Posted on December 30, 2005
Why Americans Under 40 Don’t Follow the News
Tuned Out is the title of a book by David Mindich, a former assignment editor for CNN and now an educator at a small liberal arts college in Vermont. The book tries to answer the question “Why don’t Americans under 40 follow the news?” and it does come up with a few ideas that we have not heard a million times already.
1. News rates low in conversational value today, especially among most younger people. The top paragraph on page 65 sums this up with a quote from a university student, who related how her friends could talk endlessly about old Simpsons episodes, with everyone adding comments, but let anyone mention a topic from the current news and you’d get maybe one or two comments at most — and then it’s time to drop that whole subject and move on to something else.
2. If you get kids feeling curious about the news at a very young age, they might actually continue to keep tabs on it, at least now and then. On page 68 Mindich relates a conversation with an eighth-grader at a New Orleans school in which the student explains he’s been reading The New York Times Online ever since he was assigned to do so in a sixth-grade class. “[E]ver since then, we get e-mail from The New York Times,” the student said. As a result, this student knew answers to current events questions that most adults couldn’t answer. Note that the class assignment was long ended, but somehow, those e-mails from the newspaper kept this kid connected to a newspaper more than 1,000 miles away.
3. The two dominant answers to a question about whether citizens have a voice in American society today were: (a) No, MY voice doesn’t matter; and (b) Yes, OUR voices do matter. Mindich points out (page 108) that the difference lies in your image of yourself as (a) alone, or (b) a member of a group or community of people. Like a lot of things in Mindich’s book, this idea owes much to Robert Putnam and the whole Bowling Alone concept of what’s wrong with America.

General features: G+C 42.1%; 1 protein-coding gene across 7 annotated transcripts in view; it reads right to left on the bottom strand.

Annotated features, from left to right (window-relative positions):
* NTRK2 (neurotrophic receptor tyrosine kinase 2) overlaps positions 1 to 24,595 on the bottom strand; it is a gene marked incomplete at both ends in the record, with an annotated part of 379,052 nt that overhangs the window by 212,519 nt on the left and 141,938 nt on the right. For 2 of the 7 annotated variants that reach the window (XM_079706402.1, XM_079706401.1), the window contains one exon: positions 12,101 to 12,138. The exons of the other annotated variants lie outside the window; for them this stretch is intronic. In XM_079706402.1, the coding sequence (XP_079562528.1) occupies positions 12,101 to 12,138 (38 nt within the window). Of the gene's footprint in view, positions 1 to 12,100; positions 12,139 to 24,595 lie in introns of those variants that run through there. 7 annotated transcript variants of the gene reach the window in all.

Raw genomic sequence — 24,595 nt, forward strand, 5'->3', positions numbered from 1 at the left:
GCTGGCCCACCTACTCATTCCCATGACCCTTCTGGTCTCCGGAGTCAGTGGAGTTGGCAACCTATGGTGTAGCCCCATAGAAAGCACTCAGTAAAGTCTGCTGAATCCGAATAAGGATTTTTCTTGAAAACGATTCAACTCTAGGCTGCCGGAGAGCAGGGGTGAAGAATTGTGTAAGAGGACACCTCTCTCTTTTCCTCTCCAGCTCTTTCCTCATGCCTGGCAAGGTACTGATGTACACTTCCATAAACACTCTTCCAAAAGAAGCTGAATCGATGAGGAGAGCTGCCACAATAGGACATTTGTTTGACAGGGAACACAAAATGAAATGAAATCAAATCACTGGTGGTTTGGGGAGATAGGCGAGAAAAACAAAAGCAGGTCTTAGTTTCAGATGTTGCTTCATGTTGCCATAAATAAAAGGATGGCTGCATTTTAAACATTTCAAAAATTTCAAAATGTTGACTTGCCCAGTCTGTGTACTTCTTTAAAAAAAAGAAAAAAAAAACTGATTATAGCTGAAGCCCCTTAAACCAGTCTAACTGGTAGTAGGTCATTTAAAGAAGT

I liked Mindich’s approach to his subject, but I found the book to be less substantial than I had hoped it would be. While Mindich traversed the continental U.S. and talked to people outside traditional focus groups (which I think can be some of the most unrepresentative collections of people you could ever put together in one room!), he only interviewed about 100 people for his study. He got some good comments, and it’s a good start, but it’s really just a small appetizer portion compared with the big entree that seems to be promised.
Still, the book is a pleasant enough read and it got me thinking about some new things.
One idea in particular is related to the story of schoolteacher Jane Elliott’s famous exercise with third-graders in Iowa in 1968, in which she divided the class into those with blue eyes and those without, in an effort to teach them what Martin Luther King Jr. had been trying to change. I read an article in which her original students, 35 years later, described what a huge impression the experience had left on them.
Many people have criticized Elliott for her supposed abuse of such very young pupils, but many of the students themselves have acknowledged that if they had been older, the effect would likely have been lessened. Oh, and the former students said the lasting effects of the exercise on them were good, not bad — because they had learned first-hand what it felt like to be discriminated against, they take care not to discriminate against others who are different from them.
Most 8-year-olds are still very respectful of, and trusting of, their teachers.
What if teachers in third- and fourth-grade classrooms promoted the value of being clued in to current events?
What if it were a competitive activity?
Every kid in the class could subscribe to The New York Times online. Forget those pathetic rags that local daily newspapers have become in most towns and cities across the U.S. Plug the little kids into a real news source and see what they can figure out about the world.
They could learn to feel clever and well informed. They could show off.
If they gained an attitude that it’s GOOD to be informed, SATISFYING to be informed and up-to-date, then maybe they would have a desire to stay informed.